Poux cites a remote ranch property in Texas.

Curt Goetsch, head of underwriting, Private Client Group, Ironshore

“The client was rebuilding a home but also installing new roads and grading and driveways. … The property was very far from the fire department and there wasn’t any available water on the property.”

Poux’s team was able to recommend underground water storage tanks, something that would have been prohibitively expensive after construction.

“But if the ground is open and you’ve got heavy equipment, it’s a relatively minor additional expense.”

Homes that graduate from the Smart Build program may be eligible for preferred pricing due to their added resilience, Poux said.

Recovery from Loss

A major component of disaster resiliency is still recovery from loss, and preparation is key to the prompt service expected by homeowners paying six- or seven-figure premiums.

Before Irma, PURE sent contact information for pre-assigned claim adjusters to insureds in the storm’s direct path.

“In the high net worth space, sometimes it takes longer potentially to recover, simply because there are limited contractors available to do specialty work,” said Curt Goetsch, head of underwriting for Ironshore’s Private Client Group.

Advertisement




“If you’ve got custom construction or imported materials in your house, you’re not going to go down the street and just find somebody that can do that kind of work, or has those materials in stock.”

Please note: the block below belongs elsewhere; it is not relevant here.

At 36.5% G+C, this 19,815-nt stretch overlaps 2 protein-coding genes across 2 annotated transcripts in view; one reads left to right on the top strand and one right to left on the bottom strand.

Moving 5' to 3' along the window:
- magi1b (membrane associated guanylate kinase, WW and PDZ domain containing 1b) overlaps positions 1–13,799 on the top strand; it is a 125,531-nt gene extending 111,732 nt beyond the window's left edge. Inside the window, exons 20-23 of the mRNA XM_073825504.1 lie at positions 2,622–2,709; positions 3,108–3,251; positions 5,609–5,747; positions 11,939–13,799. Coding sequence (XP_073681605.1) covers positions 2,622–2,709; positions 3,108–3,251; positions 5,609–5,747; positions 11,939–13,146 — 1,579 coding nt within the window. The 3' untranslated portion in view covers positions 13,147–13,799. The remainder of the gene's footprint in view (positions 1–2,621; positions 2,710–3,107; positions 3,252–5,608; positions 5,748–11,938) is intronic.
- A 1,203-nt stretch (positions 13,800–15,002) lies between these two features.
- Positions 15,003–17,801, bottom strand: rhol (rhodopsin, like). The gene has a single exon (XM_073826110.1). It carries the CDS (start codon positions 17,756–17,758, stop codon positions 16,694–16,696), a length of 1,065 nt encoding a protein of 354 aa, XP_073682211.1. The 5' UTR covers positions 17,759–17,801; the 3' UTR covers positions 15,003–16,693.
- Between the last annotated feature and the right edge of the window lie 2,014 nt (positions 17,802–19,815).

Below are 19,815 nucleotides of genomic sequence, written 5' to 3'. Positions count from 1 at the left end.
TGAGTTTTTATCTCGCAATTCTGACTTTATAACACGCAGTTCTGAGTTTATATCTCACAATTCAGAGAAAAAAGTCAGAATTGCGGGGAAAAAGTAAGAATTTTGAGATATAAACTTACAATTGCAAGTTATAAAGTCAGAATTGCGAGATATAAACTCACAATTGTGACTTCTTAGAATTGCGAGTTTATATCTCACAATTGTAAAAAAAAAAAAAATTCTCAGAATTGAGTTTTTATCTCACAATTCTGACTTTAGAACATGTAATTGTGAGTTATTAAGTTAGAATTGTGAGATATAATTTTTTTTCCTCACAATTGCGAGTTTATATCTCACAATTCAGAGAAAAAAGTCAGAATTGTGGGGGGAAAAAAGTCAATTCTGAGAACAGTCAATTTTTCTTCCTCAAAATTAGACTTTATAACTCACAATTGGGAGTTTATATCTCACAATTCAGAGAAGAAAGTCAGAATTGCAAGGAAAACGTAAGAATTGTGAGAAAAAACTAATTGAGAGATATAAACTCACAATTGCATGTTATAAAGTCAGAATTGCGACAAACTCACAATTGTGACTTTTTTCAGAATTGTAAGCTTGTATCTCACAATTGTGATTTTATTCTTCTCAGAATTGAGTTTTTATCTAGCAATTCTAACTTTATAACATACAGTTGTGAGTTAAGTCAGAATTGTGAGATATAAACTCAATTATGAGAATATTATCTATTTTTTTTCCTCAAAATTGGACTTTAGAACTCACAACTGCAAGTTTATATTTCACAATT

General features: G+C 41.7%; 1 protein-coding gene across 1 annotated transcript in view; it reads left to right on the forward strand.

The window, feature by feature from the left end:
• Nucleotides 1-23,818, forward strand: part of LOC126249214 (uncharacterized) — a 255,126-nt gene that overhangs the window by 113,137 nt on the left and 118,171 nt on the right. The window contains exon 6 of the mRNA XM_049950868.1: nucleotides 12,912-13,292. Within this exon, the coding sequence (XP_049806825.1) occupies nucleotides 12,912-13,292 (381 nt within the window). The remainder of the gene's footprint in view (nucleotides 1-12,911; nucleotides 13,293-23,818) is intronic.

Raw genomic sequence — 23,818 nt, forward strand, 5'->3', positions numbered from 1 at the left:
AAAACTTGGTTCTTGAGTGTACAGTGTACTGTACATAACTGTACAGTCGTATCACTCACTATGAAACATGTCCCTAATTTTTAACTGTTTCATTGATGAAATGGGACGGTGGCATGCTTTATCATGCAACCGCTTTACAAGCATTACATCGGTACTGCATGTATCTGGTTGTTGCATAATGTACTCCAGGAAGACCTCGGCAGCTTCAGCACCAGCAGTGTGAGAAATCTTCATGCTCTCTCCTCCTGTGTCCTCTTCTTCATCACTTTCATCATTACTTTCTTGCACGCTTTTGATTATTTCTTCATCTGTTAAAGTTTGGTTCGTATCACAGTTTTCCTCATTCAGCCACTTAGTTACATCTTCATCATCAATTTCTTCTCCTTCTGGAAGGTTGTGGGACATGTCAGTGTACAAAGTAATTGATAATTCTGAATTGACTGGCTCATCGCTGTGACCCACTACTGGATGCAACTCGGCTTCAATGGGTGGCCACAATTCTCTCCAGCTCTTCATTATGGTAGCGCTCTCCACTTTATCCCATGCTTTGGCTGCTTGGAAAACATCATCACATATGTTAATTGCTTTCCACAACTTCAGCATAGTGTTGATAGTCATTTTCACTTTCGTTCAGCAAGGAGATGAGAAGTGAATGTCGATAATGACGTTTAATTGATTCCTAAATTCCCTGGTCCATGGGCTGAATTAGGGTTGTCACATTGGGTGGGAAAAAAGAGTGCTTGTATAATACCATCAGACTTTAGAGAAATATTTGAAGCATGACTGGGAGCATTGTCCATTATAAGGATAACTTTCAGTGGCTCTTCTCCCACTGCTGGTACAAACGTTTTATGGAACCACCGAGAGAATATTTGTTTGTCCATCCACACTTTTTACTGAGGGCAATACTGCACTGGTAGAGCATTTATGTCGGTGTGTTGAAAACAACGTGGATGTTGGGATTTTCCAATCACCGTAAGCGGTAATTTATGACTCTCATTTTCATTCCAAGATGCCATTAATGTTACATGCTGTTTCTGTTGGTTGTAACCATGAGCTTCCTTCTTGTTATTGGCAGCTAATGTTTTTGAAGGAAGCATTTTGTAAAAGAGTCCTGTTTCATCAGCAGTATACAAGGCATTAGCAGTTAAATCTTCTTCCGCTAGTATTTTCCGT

In the wake of disaster, even basic services can be scarce.

“Our claims and risk management departments have to work together in advance of the storm,” said Bitterman, “to have contractors and restoration companies and tarp and board services that are going to respond to our company’s clients, that will commit resources to us.”

And while local agents’ connections can be invaluable, Goetsch sees insurers taking more of that responsibility from the agent, to at least get the claim started.

“When there is a disaster, the agency’s staff may have to deal with personal losses,” Goetsch said. &

Jon McGoran is a novelist and magazine editor based outside of Philadelphia. He can be reached at [email protected]